The problem with that is that you have to be challenged if you’re ever going to get better at something. That’s as true of development as it is of tennis or playing the piano. Staying in your comfort zone won’t change the way you develop code. But challenging things, which for me were autonomy and smart people, will because you want to make sure your code is perfect before it’s in production. I now review my PRs four or five times before submitting them and pay closer attention to my code. That doesn’t mean I don’t still feel like an impostor from time to time; there will always be tons to learn and smarter people in the room. It’s just that I try to think of my internal doubts as growing pains.


A Few Thoughts on Building Confidence

Getting comfortable with discomfort has helped me deal with self-doubt. But on a day-to-day, that’s a lot easier said than done. So, here are concrete ways that have been key in building my confidence over time:


  • Take Your Time: I think a lot of engineers, especially younger ones, feel this giant need to produce code and tangible advancements quickly. There’s so much emphasis on speed when you usually have much more time than you think you do. Take an extra hour or two to write more tests or review your code; it’ll save you time in the long run.


  • Look, Then Ask: On my first day at HubSpot I got a bowl of cereal and milk, but couldn’t find a spoon. I sat and waited for someone else to grab a spoon just so I wouldn’t have to ask anyone where they were. I’ve realized since then that it’s ridiculous to be afraid of asking questions. Most people like explaining something that they know that you don’t. Just be sure to look before you ask because there’s probably some documentation or source code out there that can help, too.


  • Give Yourself a Break: Development has a wide scope and you probably won’t master everything there is to learn. And that’s okay. In the survey, Josh Levinson, an engineer here at HubSpot said of some of our co-workers: “I might feel like an impostor when talking architecture with Hatchet, or code with Matt Ball, or math and analysis with Axe. But I’ve managed to internalize that just because I'm objectively below some people in one specific skill doesn't mean I’m not as skilled overall.” Instead of getting hung up on what you don’t know, try to relax and learn from the people around you.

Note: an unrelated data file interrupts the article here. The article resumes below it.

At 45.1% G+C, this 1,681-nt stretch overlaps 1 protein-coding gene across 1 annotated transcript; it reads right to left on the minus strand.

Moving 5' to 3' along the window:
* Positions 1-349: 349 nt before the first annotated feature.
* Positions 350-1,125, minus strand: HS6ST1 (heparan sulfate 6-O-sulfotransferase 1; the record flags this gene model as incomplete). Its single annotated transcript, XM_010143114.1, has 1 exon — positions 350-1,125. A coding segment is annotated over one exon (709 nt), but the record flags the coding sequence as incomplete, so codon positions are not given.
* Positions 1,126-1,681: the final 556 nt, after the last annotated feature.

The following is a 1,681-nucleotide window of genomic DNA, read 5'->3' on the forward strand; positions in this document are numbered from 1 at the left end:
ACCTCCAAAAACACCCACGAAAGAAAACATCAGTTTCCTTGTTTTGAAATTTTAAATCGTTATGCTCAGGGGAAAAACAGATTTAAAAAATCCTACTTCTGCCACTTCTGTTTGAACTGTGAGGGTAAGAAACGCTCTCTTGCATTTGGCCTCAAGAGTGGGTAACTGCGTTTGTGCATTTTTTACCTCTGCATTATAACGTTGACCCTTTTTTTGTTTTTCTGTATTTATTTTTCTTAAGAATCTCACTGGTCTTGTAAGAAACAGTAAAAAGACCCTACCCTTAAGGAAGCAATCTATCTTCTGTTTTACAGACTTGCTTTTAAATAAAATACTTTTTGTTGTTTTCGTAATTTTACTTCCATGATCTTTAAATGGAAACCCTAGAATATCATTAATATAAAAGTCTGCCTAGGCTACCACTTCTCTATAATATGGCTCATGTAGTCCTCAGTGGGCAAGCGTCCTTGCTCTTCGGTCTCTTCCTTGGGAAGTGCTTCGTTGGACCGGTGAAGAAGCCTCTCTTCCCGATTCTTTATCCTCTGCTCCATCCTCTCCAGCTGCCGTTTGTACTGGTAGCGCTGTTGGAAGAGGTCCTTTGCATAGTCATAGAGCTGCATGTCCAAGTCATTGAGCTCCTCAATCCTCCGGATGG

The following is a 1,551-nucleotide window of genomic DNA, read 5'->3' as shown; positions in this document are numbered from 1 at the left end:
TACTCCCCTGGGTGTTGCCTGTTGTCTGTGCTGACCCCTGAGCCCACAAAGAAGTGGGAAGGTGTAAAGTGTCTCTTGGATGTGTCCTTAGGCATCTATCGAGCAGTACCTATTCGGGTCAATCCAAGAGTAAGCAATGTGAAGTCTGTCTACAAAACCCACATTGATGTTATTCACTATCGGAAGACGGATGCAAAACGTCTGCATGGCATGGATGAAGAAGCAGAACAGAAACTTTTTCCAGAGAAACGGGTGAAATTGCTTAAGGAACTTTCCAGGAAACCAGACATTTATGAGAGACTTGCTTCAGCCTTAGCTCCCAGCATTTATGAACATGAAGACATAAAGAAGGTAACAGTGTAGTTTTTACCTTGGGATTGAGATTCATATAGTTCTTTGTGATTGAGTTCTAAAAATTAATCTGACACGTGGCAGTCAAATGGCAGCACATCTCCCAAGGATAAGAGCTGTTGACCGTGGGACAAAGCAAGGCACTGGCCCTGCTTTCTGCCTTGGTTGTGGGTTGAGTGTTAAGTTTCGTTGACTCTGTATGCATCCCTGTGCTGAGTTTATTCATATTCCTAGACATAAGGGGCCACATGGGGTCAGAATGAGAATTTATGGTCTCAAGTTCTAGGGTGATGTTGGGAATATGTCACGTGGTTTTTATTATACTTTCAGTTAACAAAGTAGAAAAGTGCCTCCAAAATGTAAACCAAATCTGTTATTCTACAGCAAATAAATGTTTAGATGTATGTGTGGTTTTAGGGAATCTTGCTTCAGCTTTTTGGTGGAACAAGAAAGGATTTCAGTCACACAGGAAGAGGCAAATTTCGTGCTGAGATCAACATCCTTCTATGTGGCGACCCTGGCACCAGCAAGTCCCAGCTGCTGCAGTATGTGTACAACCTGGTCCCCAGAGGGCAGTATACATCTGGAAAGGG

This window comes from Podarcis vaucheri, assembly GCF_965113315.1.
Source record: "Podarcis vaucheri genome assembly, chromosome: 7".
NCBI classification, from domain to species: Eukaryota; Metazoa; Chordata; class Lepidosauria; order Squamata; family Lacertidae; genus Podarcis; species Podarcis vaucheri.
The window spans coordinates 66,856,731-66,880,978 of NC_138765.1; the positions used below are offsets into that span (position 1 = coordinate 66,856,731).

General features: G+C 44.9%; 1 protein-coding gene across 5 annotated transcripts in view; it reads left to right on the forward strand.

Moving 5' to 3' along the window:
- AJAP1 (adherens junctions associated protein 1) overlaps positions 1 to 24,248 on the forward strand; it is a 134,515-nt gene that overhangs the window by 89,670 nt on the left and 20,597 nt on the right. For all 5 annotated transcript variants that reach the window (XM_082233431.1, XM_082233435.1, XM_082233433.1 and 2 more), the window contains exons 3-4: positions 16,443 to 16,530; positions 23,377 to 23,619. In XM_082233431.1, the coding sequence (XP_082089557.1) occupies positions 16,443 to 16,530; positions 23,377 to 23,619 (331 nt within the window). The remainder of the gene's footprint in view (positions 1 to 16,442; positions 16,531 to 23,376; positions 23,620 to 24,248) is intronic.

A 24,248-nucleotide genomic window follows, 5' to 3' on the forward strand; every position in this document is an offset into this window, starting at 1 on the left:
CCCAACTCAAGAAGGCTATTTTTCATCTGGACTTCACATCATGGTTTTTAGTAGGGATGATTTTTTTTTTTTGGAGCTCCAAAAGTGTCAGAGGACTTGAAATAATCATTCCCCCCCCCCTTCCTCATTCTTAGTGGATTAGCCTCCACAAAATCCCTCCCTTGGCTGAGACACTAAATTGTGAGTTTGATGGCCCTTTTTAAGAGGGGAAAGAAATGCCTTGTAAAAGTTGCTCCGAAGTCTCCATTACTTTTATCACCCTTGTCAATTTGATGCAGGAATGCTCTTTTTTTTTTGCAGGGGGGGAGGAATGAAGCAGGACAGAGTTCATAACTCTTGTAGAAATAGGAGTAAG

• Look for Growth-Oriented Cultures: Impostor syndrome is, by definition, an internal thing. But managers and companies play an important role in how confident employees are in their work and skills. Take feedback, for example. I’m lucky to have managers today that don’t just say “You’re doing great,” but tell me what I’m doing well and how I can improve. There’s not as much room for second-guessing when you truly know how you’re doing. For less experienced employees like me, mentorship is key. Over the course of writing this post, HubSpot actually launched a new company-wide program for employees to get 1-on-1 guidance from leaders who aren’t their direct managers. If a company cares about helping employees grow, their culture will reflect that.  


When I first started writing this post, I felt (fittingly) nervous about putting myself out there. But then last week, during our annual INBOUND conference, our VP of Culture tweeted a quote from Seth Godin that resonated with me. During his talk he said: “The story you are telling yourself about your competence or incompetence, it’s all invented.” Instead of letting self-doubt craft elaborate stories in our heads, developers should remember that it’s okay to feel uncomfortable sometimes as long as it's not stopping us from taking on new challenges or eating a bowl of Cinnamon Toast Crunch.